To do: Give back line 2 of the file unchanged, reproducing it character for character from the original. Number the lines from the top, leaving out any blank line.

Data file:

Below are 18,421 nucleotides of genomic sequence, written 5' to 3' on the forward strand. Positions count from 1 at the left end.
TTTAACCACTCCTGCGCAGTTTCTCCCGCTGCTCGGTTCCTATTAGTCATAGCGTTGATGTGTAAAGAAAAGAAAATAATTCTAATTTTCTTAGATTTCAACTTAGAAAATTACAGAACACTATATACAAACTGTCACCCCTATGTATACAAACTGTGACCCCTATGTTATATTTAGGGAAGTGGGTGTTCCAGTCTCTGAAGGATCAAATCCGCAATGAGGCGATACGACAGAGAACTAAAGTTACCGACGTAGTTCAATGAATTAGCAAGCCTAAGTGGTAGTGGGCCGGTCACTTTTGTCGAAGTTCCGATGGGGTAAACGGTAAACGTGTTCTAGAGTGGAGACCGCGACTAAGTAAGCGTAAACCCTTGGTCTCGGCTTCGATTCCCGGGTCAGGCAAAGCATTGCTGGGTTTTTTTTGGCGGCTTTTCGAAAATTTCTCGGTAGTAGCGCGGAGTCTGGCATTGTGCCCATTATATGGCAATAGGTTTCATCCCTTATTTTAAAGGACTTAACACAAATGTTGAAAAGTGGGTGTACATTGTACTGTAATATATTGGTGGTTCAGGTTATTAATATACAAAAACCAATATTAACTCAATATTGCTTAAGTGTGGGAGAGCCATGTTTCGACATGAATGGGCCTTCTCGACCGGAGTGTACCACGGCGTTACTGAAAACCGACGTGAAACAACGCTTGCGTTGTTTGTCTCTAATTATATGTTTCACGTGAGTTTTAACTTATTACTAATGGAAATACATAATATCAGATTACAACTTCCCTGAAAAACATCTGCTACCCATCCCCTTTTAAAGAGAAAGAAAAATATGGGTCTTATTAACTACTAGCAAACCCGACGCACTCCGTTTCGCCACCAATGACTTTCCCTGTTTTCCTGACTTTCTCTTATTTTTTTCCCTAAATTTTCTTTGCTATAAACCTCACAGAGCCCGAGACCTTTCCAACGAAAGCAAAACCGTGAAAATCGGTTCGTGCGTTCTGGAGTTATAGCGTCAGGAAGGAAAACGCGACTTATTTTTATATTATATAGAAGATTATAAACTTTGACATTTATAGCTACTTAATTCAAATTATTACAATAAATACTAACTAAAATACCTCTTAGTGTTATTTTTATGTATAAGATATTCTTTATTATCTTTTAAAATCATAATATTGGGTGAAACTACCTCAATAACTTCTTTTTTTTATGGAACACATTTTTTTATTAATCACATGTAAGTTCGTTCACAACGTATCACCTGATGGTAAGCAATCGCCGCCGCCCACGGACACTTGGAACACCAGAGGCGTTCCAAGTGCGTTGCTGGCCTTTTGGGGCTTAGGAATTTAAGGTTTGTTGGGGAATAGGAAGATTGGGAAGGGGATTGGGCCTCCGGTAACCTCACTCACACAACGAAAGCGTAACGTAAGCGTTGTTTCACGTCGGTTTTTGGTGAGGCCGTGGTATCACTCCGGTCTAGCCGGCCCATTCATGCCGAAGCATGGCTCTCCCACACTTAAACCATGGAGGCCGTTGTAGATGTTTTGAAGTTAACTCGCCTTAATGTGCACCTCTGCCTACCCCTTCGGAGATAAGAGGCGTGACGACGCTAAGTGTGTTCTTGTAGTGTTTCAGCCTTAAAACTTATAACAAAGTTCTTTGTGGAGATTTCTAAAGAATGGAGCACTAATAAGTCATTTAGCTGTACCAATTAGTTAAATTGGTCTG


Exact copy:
TTTAACCACTCCTGCGCAGTTTCTCCCGCTGCTCGGTTCCTATTAGTCATAGCGTTGATGTGTAAAGAAAAGAAAATAATTCTAATTTTCTTAGATTTCAACTTAGAAAATTACAGAACACTATATACAAACTGTCACCCCTATGTATACAAACTGTGACCCCTATGTTATATTTAGGGAAGTGGGTGTTCCAGTCTCTGAAGGATCAAATCCGCAATGAGGCGATACGACAGAGAACTAAAGTTACCGACGTAGTTCAATGAATTAGCAAGCCTAAGTGGTAGTGGGCCGGTCACTTTTGTCGAAGTTCCGATGGGGTAAACGGTAAACGTGTTCTAGAGTGGAGACCGCGACTAAGTAAGCGTAAACCCTTGGTCTCGGCTTCGATTCCCGGGTCAGGCAAAGCATTGCTGGGTTTTTTTTGGCGGCTTTTCGAAAATTTCTCGGTAGTAGCGCGGAGTCTGGCATTGTGCCCATTATATGGCAATAGGTTTCATCCCTTATTTTAAAGGACTTAACACAAATGTTGAAAAGTGGGTGTACATTGTACTGTAATATATTGGTGGTTCAGGTTATTAATATACAAAAACCAATATTAACTCAATATTGCTTAAGTGTGGGAGAGCCATGTTTCGACATGAATGGGCCTTCTCGACCGGAGTGTACCACGGCGTTACTGAAAACCGACGTGAAACAACGCTTGCGTTGTTTGTCTCTAATTATATGTTTCACGTGAGTTTTAACTTATTACTAATGGAAATACATAATATCAGATTACAACTTCCCTGAAAAACATCTGCTACCCATCCCCTTTTAAAGAGAAAGAAAAATATGGGTCTTATTAACTACTAGCAAACCCGACGCACTCCGTTTCGCCACCAATGACTTTCCCTGTTTTCCTGACTTTCTCTTATTTTTTTCCCTAAATTTTCTTTGCTATAAACCTCACAGAGCCCGAGACCTTTCCAACGAAAGCAAAACCGTGAAAATCGGTTCGTGCGTTCTGGAGTTATAGCGTCAGGAAGGAAAACGCGACTTATTTTTATATTATATAGAAGATTATAAACTTTGACATTTATAGCTACTTAATTCAAATTATTACAATAAATACTAACTAAAATACCTCTTAGTGTTATTTTTATGTATAAGATATTCTTTATTATCTTTTAAAATCATAATATTGGGTGAAACTACCTCAATAACTTCTTTTTTTTATGGAACACATTTTTTTATTAATCACATGTAAGTTCGTTCACAACGTATCACCTGATGGTAAGCAATCGCCGCCGCCCACGGACACTTGGAACACCAGAGGCGTTCCAAGTGCGTTGCTGGCCTTTTGGGGCTTAGGAATTTAAGGTTTGTTGGGGAATAGGAAGATTGGGAAGGGGATTGGGCCTCCGGTAACCTCACTCACACAACGAAAGCGTAACGTAAGCGTTGTTTCACGTCGGTTTTTGGTGAGGCCGTGGTATCACTCCGGTCTAGCCGGCCCATTCATGCCGAAGCATGGCTCTCCCACACTTAAACCATGGAGGCCGTTGTAGATGTTTTGAAGTTAACTCGCCTTAATGTGCACCTCTGCCTACCCCTTCGGAGATAAGAGGCGTGACGACGCTAAGTGTGTTCTTGTAGTGTTTCAGCCTTAAAACTTATAACAAAGTTCTTTGTGGAGATTTCTAAAGAATGGAGCACTAATAAGTCATTTAGCTGTACCAATTAGTTAAATTGGTCTG